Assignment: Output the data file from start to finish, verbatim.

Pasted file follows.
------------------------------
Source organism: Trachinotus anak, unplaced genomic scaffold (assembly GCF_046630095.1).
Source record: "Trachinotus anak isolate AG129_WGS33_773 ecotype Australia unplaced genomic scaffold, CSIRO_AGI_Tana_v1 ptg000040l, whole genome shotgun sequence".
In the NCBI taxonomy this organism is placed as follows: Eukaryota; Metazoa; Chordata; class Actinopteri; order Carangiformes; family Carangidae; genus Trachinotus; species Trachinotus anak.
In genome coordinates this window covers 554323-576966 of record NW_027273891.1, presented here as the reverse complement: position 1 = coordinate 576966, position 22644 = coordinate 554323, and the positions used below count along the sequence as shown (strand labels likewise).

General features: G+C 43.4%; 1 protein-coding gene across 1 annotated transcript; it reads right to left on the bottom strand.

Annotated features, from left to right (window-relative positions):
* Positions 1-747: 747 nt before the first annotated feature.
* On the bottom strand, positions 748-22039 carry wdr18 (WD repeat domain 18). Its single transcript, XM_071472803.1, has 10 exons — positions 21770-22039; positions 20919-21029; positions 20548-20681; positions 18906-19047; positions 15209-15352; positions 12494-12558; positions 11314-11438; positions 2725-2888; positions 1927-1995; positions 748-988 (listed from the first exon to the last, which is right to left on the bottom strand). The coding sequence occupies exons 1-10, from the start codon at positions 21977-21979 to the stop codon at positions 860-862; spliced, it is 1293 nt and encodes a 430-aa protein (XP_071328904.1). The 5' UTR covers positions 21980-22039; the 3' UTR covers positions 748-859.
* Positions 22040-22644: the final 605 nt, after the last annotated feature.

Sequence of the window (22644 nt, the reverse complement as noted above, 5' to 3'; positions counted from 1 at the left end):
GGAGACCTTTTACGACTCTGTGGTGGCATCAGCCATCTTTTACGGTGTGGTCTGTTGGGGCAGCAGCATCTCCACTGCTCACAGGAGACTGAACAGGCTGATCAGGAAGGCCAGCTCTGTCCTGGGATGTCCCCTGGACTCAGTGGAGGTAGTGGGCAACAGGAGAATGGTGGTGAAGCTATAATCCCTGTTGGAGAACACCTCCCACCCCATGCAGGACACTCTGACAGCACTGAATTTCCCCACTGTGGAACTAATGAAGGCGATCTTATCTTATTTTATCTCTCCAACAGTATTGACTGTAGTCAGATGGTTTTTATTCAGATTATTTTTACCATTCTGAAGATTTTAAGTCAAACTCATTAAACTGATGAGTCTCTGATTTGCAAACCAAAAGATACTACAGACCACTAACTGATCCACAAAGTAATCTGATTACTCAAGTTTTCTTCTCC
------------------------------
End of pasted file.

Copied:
Source organism: Trachinotus anak, unplaced genomic scaffold (assembly GCF_046630095.1).
Source record: "Trachinotus anak isolate AG129_WGS33_773 ecotype Australia unplaced genomic scaffold, CSIRO_AGI_Tana_v1 ptg000040l, whole genome shotgun sequence".
In the NCBI taxonomy this organism is placed as follows: Eukaryota; Metazoa; Chordata; class Actinopteri; order Carangiformes; family Carangidae; genus Trachinotus; species Trachinotus anak.
In genome coordinates this window covers 554323-576966 of record NW_027273891.1, presented here as the reverse complement: position 1 = coordinate 576966, position 22644 = coordinate 554323, and the positions used below count along the sequence as shown (strand labels likewise).

General features: G+C 43.4%; 1 protein-coding gene across 1 annotated transcript; it reads right to left on the bottom strand.

Annotated features, from left to right (window-relative positions):
* Positions 1-747: 747 nt before the first annotated feature.
* On the bottom strand, positions 748-22039 carry wdr18 (WD repeat domain 18). Its single transcript, XM_071472803.1, has 10 exons — positions 21770-22039; positions 20919-21029; positions 20548-20681; positions 18906-19047; positions 15209-15352; positions 12494-12558; positions 11314-11438; positions 2725-2888; positions 1927-1995; positions 748-988 (listed from the first exon to the last, which is right to left on the bottom strand). The coding sequence occupies exons 1-10, from the start codon at positions 21977-21979 to the stop codon at positions 860-862; spliced, it is 1293 nt and encodes a 430-aa protein (XP_071328904.1). The 5' UTR covers positions 21980-22039; the 3' UTR covers positions 748-859.
* Positions 22040-22644: the final 605 nt, after the last annotated feature.

Sequence of the window (22644 nt, the reverse complement as noted above, 5' to 3'; positions counted from 1 at the left end):
GGAGACCTTTTACGACTCTGTGGTGGCATCAGCCATCTTTTACGGTGTGGTCTGTTGGGGCAGCAGCATCTCCACTGCTCACAGGAGACTGAACAGGCTGATCAGGAAGGCCAGCTCTGTCCTGGGATGTCCCCTGGACTCAGTGGAGGTAGTGGGCAACAGGAGAATGGTGGTGAAGCTATAATCCCTGTTGGAGAACACCTCCCACCCCATGCAGGACACTCTGACAGCACTGAATTTCCCCACTGTGGAACTAATGAAGGCGATCTTATCTTATTTTATCTCTCCAACAGTATTGACTGTAGTCAGATGGTTTTTATTCAGATTATTTTTACCATTCTGAAGATTTTAAGTCAAACTCATTAAACTGATGAGTCTCTGATTTGCAAACCAAAAGATACTACAGACCACTAACTGATCCACAAAGTAATCTGATTACTCAAGTTTTCTTCTCC